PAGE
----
Next B C B B C B
Table 10-2(e) Table for Dijkstra’s algorithm after visiting Nodes A, B, and C
Let’s visit Node D next, since it has the next smallest cost. The immediate neighbors of D that have not yet been visited are E, F, and G. The cost of going from A to E via D (via B) is 5 (4 + 1). Since this value is less than the current cost from A to E (less than 6), update the table by entering 5 in the E column (see Table 10-2(f) for reference). We still get to E by first going to B after leaving A, so the value B in the Next row does not change. The cost of going from A to F via D is 10 (5 + 5). The cost of going from A to G via D is also 10. Because the values already entered in the F and G columns are less than 10 (in other words, the table already reflects the least-cost path for those nodes), you do not update the table.
Next B C B B C B
Table 10-2(f) Table for Dijkstra’s algorithm after visiting Nodes A, B, C, and D
The next node to visit is E. The immediate neighbor of E that has not yet been visited is G. The cost of traveling from Node A to Node G via Node E (via D via B) is 7 (2 + 2 + 1 + 2). The cost of this path, 7, is smaller than the value already entered in Column G, so you should replace the current value in the table with this new, smaller value, as is shown in Table 10-2(g).
Next B C B B C B
Table 10-2(g) Table for Dijkstra’s algorithm after visiting Nodes A, B, C, D, and E
The next node to visit is F. The only immediate neighbor of F that has not yet been visited is G. The cost of traveling from Node A to Node G via F (via C) is 8. This cost is not less than the current value for F, so do not update the table.
The final node to visit is G. There are, however, no immediate neighbors of G that have not already been visited, so we are finished.
Table 10-2(h) shows the final results. From this table, you can now easily look up the least-cost path from Node A to any other node. If a data packet originates from Node A and is destined for Node x, the software in the router will simply consult Column x of the table to determine where the data packet should go Next. To find the least-cost route starting from another node, you would need to apply Dijkstra’s algorithm again. For example, if you wished to find the least-cost path from, say, Node C to any other node, you would generate a new table by repeating the least-cost algorithm with Node C as the starting position.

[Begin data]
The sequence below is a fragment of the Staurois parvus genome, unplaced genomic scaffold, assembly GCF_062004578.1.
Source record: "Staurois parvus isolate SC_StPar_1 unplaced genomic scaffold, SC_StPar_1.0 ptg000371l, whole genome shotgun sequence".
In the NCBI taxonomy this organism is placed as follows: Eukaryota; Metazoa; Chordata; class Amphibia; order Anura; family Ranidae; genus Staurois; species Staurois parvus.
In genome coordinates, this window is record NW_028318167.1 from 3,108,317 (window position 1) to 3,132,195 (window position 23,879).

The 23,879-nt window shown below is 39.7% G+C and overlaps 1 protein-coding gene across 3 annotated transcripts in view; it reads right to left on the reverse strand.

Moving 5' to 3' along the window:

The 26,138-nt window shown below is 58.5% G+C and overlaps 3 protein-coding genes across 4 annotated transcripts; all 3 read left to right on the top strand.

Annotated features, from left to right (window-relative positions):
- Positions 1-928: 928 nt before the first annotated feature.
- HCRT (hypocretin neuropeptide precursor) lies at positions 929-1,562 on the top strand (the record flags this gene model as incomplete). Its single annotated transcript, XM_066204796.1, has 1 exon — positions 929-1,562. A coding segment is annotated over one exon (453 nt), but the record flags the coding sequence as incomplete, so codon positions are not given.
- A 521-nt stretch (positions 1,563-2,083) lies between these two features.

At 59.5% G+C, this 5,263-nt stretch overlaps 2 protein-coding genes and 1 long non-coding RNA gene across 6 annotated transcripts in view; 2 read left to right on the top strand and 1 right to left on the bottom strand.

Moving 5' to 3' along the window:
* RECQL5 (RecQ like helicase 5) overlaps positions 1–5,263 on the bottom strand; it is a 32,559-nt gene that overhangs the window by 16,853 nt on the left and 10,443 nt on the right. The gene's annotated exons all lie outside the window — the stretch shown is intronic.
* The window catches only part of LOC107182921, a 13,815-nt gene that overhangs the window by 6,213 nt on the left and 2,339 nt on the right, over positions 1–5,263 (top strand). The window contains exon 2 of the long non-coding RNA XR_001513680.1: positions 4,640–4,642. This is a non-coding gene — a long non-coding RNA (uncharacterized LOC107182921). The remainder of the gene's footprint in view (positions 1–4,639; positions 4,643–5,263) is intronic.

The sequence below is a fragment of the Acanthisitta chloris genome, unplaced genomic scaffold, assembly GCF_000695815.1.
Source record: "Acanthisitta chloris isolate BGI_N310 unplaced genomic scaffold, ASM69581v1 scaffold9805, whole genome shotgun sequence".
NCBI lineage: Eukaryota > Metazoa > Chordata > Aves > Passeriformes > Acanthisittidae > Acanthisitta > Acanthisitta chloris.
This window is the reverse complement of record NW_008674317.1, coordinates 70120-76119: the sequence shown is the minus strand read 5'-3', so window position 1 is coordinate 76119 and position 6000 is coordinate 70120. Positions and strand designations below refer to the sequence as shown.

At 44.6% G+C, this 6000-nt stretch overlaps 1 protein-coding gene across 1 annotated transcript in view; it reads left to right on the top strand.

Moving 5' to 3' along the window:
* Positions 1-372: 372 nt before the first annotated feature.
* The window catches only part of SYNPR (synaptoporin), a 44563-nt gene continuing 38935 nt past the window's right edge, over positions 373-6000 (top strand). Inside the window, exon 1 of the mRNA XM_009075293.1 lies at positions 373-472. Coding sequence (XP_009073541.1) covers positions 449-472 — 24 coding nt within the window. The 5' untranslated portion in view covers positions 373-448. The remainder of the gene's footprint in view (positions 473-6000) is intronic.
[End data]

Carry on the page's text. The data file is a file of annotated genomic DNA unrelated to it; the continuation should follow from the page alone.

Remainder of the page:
Next B C B B C B
Table 10-2(h) The results of Dijkstra’s algorithm applied to a seven-node sub-network starting from Node A
(Supplemental Material to Accompany Data Communications and Computer Networks by Curt M. White)
Contoh Soal ke 2
Pada soal kedua kita diminta untuk mencari jalur paling efektif (cost/Path) dari Router A menuju ke Router F, Total router yang berada pada jaringan adalah sebanyak 6 router, nilai cost antar node seperti tampak pada gambar diatas, kita diminta menggunakan algoritma dijkstra untuk menyelesaikan kasus ini.
Hasil Visit ke Dua D ke B adalah 3 melalui B, namun karena nilai visit sebelumnya lebih kecil yaitu 2 maka yang digunakan adalah nilai sebelumnya
Selanjutnya cari nilai cost/path terkecil untuk dijadikan Node Visited (ada dua node yang bernilai 2 yaitu B dan E) maka yang dipilih adalah Node B karena path terpendek, berlaku juga untuk kunjungan kunjungan selanjutnya.
Sehingga hasil akhir dari path/cost paling efisien adalah sebagai berikut.